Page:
The following post was written for the ADNE by The Rev. Canon William Beasley, Director of the ACNA’s Greenhouse Movement and GAFCON Chair for the Global Mission Partners Network, after his visit to the 2018 East African Festival in Bridgewater, MA:
The diverse churches within The Anglican Diocese in New England (ADNE), which includes several Kenyan, Ugandan, and South Sudanese communities, have partnered together and discovered the need for reciprocal mission. This need extends primarily to the next generation of these inter-ethnic communities holding the line between American culture and their family’s East African homeland. This past week, the Most Rev. Jackson Ole Sapit, Archbishop of the Church of Kenya, and the Rev. Canon William Beasley of the Anglican Church in North America, visited the ADNE’s East African Festival, with a vision emerging of multi-ethnic laborers on mission together in the same field, without regard to the differences that divide them. This kind of unifying movement is happening in every place where East Africans have emigrated and gathered for worship.
In a more globally connected world, Archbishop Jackson of Kenya asked, “How can the Church find her way into the center of public space?” The Church, especially in the West, must ask this question as she finds herself more disenfranchised while living in the remains of Western Christendom; the Church’s unity is the answer. Rev. Canon Beasley, the newly appointed GAFCON Chair for the Global Mission Partners Network, the Anglican Church’s new design for missional mobilization around the world, said, “We must have reciprocal mission. We cannot do mission for our age without walking together.”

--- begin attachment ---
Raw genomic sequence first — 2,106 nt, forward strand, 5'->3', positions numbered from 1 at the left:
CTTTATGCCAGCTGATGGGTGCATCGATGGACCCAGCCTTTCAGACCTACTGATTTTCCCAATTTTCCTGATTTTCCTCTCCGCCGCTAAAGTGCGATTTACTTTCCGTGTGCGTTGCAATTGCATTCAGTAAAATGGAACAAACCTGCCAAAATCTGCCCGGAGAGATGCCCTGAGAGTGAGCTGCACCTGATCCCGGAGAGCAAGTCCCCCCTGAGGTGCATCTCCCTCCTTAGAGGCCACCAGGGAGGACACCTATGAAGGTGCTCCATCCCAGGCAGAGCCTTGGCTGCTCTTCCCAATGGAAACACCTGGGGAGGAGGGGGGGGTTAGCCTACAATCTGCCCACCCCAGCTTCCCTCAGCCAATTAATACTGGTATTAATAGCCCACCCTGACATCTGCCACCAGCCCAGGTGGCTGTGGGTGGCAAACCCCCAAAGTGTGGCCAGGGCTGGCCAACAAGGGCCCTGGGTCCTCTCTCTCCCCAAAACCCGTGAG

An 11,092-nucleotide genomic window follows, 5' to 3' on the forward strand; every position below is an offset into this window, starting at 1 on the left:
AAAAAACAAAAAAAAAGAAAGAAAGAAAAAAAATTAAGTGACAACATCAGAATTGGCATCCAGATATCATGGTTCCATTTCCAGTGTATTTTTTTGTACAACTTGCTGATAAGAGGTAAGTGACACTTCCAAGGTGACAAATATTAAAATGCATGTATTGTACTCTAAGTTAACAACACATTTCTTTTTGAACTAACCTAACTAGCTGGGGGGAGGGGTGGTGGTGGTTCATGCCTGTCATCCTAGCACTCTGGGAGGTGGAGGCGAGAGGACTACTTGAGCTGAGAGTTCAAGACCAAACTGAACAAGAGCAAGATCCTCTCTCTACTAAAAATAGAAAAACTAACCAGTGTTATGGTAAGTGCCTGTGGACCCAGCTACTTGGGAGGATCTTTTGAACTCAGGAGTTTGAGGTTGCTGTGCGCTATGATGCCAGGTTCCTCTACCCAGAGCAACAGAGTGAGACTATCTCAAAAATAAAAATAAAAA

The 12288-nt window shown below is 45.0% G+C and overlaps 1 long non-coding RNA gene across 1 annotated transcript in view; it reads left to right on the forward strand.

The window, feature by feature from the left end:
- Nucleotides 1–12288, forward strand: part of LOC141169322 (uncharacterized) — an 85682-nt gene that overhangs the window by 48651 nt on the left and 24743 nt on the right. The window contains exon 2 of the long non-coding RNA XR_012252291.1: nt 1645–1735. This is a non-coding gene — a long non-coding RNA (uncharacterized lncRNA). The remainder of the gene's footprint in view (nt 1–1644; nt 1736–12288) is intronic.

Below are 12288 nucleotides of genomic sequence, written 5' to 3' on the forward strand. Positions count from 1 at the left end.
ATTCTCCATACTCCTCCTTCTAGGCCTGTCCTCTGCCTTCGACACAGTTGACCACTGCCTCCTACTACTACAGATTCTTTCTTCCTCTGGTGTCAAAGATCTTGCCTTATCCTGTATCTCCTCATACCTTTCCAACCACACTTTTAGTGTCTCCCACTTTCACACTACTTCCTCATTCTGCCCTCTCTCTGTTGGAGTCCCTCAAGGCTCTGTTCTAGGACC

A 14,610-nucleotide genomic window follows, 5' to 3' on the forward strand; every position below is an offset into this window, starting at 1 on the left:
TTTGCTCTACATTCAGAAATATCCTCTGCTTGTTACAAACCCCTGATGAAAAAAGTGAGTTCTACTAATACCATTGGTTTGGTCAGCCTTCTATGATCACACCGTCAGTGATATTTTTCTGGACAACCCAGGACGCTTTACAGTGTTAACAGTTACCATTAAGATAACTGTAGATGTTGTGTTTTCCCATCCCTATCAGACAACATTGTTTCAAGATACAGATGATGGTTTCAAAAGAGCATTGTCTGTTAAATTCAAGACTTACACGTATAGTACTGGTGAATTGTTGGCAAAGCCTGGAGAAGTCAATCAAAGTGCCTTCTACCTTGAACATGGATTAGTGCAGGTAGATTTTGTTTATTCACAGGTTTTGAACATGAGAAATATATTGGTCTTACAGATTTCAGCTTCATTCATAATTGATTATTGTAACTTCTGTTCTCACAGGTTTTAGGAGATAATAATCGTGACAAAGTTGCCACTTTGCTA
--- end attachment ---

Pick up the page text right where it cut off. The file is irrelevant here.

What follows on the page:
The Church presents the reality of the Truth expressed in unity-through-diversity, which the world longs for yet lacks. Communities are changing, and people from many different cultures are interacting and living together. The Church is for the entire world and is therefore for the world reflected in each community. She cannot expect to reach entire communities with only a certain cultural population as a target, and her laborers must reflect the diversity of the communities to which they are called, while at the same time remaining unified, praying together for the entire field—sowing the seed of the gospel together, watering together, harvesting together.
During the East African Festival, the phrase “Let’s Walk Together” was often used, and its Swahili counterpart, Tutembe Pamoja, was heard again and again. It is in the spirit of this walking together that the Global Mission Partners Network suggests a new movement—one that is an expansion of an already existing movement: Caminemos Juntos—also meaning Let’s Walk Together, a ministry network serving Latin American churches across the Communion. As Caminemos Juntos grew, it discovered the need for Latino worshippers to not only be on reciprocal mission with each other but also on mission with churches that are ethnically diverse. We have learned from Caminemos Juntos. It has drawn various believing communities together in mission, supporting the unique contribution and value of Latin American cultures while connecting them to the historic church in the Anglican way. This vision must now be extended, gathering more and more cultures. The time is right for East Africans to be gathered this way in mission across the globe, spreading the flame that first ignited the East African Revival almost a century ago into the contexts in which they have settled.